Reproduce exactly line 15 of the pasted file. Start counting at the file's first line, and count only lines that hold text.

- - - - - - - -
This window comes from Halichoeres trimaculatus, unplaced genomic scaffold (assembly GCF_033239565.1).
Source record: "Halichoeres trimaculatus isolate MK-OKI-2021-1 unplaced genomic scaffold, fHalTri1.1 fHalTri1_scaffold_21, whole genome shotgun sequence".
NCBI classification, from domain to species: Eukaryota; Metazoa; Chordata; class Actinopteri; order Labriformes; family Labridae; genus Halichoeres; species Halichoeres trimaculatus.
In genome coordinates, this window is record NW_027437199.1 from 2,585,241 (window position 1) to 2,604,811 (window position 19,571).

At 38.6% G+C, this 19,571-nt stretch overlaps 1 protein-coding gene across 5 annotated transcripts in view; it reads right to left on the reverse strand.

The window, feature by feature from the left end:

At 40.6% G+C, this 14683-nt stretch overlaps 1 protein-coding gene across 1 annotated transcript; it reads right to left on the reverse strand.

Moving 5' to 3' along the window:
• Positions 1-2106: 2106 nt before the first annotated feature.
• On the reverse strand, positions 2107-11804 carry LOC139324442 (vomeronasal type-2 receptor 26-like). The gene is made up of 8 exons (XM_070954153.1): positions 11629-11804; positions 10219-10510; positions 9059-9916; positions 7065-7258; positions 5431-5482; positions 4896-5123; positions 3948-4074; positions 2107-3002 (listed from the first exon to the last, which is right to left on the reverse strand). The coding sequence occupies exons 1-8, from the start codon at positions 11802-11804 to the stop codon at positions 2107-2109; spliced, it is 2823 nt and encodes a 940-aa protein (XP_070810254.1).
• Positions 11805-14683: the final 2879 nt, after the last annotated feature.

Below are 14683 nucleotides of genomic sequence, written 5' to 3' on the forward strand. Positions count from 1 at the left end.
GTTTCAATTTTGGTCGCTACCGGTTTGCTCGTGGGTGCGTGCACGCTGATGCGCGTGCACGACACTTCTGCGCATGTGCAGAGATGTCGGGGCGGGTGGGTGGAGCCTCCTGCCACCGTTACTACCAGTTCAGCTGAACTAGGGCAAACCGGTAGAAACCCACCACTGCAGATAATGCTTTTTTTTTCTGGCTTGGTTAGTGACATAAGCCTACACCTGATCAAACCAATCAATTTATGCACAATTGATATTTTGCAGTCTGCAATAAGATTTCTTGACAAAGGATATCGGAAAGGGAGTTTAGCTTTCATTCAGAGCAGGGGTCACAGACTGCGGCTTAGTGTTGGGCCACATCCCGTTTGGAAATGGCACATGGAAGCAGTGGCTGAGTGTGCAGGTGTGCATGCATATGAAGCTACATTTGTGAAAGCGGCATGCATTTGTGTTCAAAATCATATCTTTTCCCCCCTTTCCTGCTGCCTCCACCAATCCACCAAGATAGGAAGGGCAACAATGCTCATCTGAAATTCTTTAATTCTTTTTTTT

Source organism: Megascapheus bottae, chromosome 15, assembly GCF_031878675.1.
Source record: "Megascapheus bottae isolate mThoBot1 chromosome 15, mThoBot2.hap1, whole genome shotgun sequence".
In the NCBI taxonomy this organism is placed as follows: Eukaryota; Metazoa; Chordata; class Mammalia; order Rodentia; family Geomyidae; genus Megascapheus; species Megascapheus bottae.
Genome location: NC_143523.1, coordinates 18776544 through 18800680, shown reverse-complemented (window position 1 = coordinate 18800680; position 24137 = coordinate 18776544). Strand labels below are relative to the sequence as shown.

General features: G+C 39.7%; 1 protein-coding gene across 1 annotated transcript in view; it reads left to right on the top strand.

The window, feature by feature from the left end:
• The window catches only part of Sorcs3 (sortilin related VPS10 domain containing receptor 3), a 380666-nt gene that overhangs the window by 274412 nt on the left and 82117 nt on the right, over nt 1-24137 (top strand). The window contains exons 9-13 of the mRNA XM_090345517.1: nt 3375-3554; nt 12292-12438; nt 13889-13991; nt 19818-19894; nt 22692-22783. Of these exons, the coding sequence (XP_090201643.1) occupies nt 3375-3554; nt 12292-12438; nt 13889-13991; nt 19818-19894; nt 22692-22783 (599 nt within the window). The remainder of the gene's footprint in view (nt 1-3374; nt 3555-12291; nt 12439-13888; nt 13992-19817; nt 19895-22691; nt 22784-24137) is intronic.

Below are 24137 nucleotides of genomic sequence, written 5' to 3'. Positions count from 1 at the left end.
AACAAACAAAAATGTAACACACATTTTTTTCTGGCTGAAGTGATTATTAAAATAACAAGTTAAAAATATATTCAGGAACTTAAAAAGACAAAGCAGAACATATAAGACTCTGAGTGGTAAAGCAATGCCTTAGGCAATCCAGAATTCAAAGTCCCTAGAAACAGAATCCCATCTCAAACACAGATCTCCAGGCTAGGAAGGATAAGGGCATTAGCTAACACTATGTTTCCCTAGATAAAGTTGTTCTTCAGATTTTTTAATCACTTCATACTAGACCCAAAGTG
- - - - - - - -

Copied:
Source record: "Megascapheus bottae isolate mThoBot1 chromosome 15, mThoBot2.hap1, whole genome shotgun sequence".